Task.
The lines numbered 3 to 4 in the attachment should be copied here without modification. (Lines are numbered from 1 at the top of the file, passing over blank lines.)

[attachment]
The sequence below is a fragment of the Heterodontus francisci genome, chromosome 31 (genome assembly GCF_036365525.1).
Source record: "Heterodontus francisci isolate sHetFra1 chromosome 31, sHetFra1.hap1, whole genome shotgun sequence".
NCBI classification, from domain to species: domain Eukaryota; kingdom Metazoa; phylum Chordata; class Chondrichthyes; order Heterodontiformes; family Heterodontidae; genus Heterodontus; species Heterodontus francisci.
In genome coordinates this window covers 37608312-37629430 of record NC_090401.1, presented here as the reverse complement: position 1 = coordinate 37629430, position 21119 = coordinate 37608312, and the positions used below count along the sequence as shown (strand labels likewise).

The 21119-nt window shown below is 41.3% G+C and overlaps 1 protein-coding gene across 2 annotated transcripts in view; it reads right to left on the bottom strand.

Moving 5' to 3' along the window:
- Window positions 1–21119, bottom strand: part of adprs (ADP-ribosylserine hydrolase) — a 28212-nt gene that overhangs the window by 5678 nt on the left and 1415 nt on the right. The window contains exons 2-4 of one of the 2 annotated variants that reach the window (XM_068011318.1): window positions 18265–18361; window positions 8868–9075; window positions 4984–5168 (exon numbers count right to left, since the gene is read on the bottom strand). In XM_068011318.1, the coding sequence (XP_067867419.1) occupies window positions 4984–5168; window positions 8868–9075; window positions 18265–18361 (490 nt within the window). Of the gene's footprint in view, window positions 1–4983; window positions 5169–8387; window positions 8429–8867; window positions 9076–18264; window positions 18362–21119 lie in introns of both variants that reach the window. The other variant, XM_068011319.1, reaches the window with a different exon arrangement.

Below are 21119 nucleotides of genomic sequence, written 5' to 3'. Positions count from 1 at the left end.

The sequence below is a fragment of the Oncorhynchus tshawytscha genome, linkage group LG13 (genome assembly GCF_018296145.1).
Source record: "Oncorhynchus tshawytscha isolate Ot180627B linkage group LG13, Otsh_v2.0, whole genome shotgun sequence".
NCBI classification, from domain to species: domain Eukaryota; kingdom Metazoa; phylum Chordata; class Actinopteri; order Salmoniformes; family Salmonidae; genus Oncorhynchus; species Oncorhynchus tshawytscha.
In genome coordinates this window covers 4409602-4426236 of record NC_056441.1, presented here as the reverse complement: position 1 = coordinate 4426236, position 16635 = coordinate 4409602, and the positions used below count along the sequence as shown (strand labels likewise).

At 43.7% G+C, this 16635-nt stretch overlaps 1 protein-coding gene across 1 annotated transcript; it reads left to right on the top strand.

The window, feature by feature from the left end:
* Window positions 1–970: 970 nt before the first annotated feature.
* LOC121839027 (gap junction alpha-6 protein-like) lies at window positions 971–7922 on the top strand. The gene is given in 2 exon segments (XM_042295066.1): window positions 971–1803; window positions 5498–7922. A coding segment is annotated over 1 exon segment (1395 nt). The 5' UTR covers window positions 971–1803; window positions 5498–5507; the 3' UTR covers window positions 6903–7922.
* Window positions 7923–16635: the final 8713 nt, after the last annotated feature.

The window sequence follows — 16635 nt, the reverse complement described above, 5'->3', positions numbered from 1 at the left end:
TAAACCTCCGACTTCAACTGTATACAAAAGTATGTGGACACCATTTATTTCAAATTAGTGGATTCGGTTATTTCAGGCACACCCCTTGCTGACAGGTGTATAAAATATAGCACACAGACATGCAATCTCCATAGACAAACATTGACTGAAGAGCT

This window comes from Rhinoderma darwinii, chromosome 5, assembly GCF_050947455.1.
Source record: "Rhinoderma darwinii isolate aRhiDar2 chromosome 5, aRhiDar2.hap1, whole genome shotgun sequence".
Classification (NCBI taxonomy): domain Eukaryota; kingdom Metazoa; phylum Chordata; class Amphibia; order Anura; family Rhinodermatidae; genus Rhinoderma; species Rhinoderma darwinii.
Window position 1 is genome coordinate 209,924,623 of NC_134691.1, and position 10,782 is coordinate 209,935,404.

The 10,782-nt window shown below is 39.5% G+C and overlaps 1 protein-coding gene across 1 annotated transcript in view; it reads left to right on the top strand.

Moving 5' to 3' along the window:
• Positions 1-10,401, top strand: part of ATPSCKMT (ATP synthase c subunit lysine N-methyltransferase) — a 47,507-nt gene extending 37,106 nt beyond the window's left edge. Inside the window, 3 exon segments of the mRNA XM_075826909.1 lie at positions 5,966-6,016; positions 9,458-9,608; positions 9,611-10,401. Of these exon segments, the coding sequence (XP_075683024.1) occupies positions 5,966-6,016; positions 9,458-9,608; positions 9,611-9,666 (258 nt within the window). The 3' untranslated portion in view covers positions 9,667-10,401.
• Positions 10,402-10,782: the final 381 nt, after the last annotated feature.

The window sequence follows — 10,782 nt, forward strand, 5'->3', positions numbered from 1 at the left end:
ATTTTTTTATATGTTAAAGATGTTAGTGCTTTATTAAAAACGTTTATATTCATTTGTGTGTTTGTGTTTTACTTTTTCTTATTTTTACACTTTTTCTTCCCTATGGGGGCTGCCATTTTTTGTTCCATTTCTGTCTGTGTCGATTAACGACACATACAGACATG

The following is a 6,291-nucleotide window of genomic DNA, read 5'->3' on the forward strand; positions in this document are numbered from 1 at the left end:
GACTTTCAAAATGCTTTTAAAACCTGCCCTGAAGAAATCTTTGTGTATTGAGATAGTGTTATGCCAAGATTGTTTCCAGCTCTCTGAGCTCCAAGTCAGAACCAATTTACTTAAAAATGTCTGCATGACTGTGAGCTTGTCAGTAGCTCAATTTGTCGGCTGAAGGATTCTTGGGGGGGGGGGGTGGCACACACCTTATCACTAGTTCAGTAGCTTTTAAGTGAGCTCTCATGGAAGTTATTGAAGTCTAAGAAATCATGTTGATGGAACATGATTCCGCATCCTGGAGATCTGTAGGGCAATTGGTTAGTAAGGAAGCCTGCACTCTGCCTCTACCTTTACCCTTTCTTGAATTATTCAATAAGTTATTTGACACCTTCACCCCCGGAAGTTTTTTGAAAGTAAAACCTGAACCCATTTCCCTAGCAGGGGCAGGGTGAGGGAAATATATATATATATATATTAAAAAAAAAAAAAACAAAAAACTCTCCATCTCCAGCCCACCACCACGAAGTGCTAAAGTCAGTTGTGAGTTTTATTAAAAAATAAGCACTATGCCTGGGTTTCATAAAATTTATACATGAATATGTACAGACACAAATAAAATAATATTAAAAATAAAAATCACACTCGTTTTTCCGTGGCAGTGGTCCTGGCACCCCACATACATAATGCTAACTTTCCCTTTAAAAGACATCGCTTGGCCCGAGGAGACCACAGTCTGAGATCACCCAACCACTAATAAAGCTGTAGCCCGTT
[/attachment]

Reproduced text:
NCBI classification, from domain to species: domain Eukaryota; kingdom Metazoa; phylum Chordata; class Chondrichthyes; order Heterodontiformes; family Heterodontidae; genus Heterodontus; species Heterodontus francisci.
In genome coordinates this window covers 37608312-37629430 of record NC_090401.1, presented here as the reverse complement: position 1 = coordinate 37629430, position 21119 = coordinate 37608312, and the positions used below count along the sequence as shown (strand labels likewise).